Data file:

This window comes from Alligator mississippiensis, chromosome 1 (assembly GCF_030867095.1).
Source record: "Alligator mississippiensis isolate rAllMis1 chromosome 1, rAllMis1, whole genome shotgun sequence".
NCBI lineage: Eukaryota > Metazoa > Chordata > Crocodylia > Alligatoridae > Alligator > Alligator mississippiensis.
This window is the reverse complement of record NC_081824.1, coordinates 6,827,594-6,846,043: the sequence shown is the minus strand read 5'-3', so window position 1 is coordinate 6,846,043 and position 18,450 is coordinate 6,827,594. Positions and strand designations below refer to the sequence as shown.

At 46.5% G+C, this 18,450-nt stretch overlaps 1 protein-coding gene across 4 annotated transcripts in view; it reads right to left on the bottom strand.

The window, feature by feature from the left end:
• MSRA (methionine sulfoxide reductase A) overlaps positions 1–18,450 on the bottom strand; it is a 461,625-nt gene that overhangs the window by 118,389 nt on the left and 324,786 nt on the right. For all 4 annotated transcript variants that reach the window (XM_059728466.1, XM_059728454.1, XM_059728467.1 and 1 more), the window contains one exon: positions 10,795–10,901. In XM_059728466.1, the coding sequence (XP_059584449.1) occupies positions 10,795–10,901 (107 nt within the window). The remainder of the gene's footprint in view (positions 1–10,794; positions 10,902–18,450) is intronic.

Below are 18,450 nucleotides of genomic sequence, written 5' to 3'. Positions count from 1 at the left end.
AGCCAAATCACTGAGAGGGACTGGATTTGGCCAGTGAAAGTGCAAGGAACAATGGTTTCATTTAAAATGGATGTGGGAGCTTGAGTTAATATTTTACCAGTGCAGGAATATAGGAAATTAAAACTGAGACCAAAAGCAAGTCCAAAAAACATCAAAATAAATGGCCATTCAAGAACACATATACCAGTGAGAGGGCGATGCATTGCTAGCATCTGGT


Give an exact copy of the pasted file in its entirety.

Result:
This window comes from Alligator mississippiensis, chromosome 1 (assembly GCF_030867095.1).
Source record: "Alligator mississippiensis isolate rAllMis1 chromosome 1, rAllMis1, whole genome shotgun sequence".
NCBI lineage: Eukaryota > Metazoa > Chordata > Crocodylia > Alligatoridae > Alligator > Alligator mississippiensis.
This window is the reverse complement of record NC_081824.1, coordinates 6,827,594-6,846,043: the sequence shown is the minus strand read 5'-3', so window position 1 is coordinate 6,846,043 and position 18,450 is coordinate 6,827,594. Positions and strand designations below refer to the sequence as shown.

At 46.5% G+C, this 18,450-nt stretch overlaps 1 protein-coding gene across 4 annotated transcripts in view; it reads right to left on the bottom strand.

The window, feature by feature from the left end:
• MSRA (methionine sulfoxide reductase A) overlaps positions 1–18,450 on the bottom strand; it is a 461,625-nt gene that overhangs the window by 118,389 nt on the left and 324,786 nt on the right. For all 4 annotated transcript variants that reach the window (XM_059728466.1, XM_059728454.1, XM_059728467.1 and 1 more), the window contains one exon: positions 10,795–10,901. In XM_059728466.1, the coding sequence (XP_059584449.1) occupies positions 10,795–10,901 (107 nt within the window). The remainder of the gene's footprint in view (positions 1–10,794; positions 10,902–18,450) is intronic.

Below are 18,450 nucleotides of genomic sequence, written 5' to 3'. Positions count from 1 at the left end.
AGCCAAATCACTGAGAGGGACTGGATTTGGCCAGTGAAAGTGCAAGGAACAATGGTTTCATTTAAAATGGATGTGGGAGCTTGAGTTAATATTTTACCAGTGCAGGAATATAGGAAATTAAAACTGAGACCAAAAGCAAGTCCAAAAAACATCAAAATAAATGGCCATTCAAGAACACATATACCAGTGAGAGGGCGATGCATTGCTAGCATCTGGT